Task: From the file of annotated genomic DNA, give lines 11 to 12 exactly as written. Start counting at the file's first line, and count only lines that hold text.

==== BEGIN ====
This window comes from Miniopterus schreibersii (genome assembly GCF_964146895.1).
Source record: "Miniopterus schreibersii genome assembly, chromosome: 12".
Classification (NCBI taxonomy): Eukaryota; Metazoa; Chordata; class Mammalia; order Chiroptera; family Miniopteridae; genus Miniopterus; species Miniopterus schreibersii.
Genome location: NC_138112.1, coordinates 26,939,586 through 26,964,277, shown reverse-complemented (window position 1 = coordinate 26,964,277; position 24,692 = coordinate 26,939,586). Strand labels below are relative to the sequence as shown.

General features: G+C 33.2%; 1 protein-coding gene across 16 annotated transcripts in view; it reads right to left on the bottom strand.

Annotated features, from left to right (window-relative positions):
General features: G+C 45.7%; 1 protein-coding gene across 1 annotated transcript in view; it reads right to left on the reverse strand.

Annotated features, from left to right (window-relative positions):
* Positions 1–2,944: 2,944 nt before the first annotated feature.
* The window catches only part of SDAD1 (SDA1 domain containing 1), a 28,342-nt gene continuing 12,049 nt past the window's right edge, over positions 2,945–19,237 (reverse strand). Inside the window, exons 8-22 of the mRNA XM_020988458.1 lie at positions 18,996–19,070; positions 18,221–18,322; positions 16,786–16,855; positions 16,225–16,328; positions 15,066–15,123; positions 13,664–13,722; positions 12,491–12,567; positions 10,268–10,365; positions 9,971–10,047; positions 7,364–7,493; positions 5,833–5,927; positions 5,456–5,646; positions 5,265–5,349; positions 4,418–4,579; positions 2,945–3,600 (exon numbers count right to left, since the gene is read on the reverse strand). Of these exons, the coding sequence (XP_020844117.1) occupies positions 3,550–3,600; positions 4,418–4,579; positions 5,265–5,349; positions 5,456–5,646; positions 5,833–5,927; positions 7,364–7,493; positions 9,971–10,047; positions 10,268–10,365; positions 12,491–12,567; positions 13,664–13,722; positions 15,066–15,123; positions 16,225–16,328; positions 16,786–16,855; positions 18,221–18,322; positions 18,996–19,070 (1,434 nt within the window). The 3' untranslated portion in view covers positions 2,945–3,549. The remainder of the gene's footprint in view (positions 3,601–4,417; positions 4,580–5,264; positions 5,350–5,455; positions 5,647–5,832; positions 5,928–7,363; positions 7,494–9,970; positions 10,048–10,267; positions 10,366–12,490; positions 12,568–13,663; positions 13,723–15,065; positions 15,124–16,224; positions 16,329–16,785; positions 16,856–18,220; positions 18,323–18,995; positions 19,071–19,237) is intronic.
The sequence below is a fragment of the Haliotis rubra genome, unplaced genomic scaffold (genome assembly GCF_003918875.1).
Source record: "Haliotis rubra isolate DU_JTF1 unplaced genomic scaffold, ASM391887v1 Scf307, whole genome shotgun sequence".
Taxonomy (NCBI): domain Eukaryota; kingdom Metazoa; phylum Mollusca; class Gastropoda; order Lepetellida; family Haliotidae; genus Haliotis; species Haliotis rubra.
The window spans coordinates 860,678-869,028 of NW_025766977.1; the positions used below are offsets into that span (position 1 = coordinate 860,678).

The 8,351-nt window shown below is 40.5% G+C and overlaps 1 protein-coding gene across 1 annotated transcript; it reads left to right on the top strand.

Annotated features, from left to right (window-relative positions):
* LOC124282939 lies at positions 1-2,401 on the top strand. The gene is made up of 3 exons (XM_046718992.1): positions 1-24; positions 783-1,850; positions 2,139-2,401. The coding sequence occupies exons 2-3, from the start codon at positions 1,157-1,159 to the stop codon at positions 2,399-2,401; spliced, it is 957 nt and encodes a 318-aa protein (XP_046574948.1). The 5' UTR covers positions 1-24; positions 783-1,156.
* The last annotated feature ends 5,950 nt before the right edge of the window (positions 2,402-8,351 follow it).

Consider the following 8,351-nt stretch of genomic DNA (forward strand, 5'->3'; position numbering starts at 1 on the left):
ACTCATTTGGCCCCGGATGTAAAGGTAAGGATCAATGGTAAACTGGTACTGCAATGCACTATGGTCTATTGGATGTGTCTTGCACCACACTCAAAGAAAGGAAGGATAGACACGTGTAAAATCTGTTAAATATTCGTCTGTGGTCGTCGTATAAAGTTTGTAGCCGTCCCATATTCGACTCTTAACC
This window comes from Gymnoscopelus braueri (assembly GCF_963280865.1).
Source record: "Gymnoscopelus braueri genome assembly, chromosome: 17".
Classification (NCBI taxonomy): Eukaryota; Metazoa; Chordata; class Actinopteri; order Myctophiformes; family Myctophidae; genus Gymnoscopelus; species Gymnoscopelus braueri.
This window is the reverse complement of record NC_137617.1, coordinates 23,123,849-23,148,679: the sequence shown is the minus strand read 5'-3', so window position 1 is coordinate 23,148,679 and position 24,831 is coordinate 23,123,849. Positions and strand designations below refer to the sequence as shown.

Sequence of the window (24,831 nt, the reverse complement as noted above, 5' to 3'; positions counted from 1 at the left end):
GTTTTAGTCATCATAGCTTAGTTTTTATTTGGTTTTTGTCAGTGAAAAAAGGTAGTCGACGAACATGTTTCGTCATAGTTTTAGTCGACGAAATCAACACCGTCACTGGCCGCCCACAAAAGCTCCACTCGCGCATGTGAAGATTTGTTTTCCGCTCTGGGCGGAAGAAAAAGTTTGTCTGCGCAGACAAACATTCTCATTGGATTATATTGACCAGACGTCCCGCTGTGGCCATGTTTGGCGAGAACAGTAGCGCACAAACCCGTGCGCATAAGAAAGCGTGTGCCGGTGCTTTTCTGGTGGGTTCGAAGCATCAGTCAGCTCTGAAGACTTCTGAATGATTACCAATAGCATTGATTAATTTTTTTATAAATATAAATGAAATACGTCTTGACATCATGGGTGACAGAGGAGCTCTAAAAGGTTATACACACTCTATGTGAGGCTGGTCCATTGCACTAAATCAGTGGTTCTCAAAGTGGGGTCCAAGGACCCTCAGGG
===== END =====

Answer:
The sequence below is a fragment of the Haliotis rubra genome, unplaced genomic scaffold (genome assembly GCF_003918875.1).
Source record: "Haliotis rubra isolate DU_JTF1 unplaced genomic scaffold, ASM391887v1 Scf307, whole genome shotgun sequence".